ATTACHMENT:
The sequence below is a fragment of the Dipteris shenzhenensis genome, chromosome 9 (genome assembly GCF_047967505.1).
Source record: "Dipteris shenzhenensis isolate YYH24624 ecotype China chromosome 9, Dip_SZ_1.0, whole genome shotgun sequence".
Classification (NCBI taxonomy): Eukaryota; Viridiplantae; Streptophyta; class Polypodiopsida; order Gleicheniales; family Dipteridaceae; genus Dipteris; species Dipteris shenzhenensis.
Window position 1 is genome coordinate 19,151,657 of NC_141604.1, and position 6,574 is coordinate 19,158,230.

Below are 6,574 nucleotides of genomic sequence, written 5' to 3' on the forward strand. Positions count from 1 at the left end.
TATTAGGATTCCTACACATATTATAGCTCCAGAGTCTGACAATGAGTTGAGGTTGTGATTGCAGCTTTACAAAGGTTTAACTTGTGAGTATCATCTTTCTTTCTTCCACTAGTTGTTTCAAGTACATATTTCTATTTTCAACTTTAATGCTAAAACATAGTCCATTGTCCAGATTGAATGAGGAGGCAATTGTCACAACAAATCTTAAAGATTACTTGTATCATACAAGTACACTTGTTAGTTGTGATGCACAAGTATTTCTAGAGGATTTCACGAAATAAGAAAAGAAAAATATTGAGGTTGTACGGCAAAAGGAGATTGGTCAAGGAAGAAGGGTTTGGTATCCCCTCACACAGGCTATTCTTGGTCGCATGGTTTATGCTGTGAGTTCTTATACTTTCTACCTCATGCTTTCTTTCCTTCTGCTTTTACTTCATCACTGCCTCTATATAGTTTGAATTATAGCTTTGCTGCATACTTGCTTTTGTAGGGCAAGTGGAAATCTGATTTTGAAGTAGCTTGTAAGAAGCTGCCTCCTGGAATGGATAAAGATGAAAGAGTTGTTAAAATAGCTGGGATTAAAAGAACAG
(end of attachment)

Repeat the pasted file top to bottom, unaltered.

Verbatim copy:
The sequence below is a fragment of the Dipteris shenzhenensis genome, chromosome 9 (genome assembly GCF_047967505.1).
Source record: "Dipteris shenzhenensis isolate YYH24624 ecotype China chromosome 9, Dip_SZ_1.0, whole genome shotgun sequence".
Classification (NCBI taxonomy): Eukaryota; Viridiplantae; Streptophyta; class Polypodiopsida; order Gleicheniales; family Dipteridaceae; genus Dipteris; species Dipteris shenzhenensis.
Window position 1 is genome coordinate 19,151,657 of NC_141604.1, and position 6,574 is coordinate 19,158,230.

Below are 6,574 nucleotides of genomic sequence, written 5' to 3' on the forward strand. Positions count from 1 at the left end.
TATTAGGATTCCTACACATATTATAGCTCCAGAGTCTGACAATGAGTTGAGGTTGTGATTGCAGCTTTACAAAGGTTTAACTTGTGAGTATCATCTTTCTTTCTTCCACTAGTTGTTTCAAGTACATATTTCTATTTTCAACTTTAATGCTAAAACATAGTCCATTGTCCAGATTGAATGAGGAGGCAATTGTCACAACAAATCTTAAAGATTACTTGTATCATACAAGTACACTTGTTAGTTGTGATGCACAAGTATTTCTAGAGGATTTCACGAAATAAGAAAAGAAAAATATTGAGGTTGTACGGCAAAAGGAGATTGGTCAAGGAAGAAGGGTTTGGTATCCCCTCACACAGGCTATTCTTGGTCGCATGGTTTATGCTGTGAGTTCTTATACTTTCTACCTCATGCTTTCTTTCCTTCTGCTTTTACTTCATCACTGCCTCTATATAGTTTGAATTATAGCTTTGCTGCATACTTGCTTTTGTAGGGCAAGTGGAAATCTGATTTTGAAGTAGCTTGTAAGAAGCTGCCTCCTGGAATGGATAAAGATGAAAGAGTTGTTAAAATAGCTGGGATTAAAAGAACAG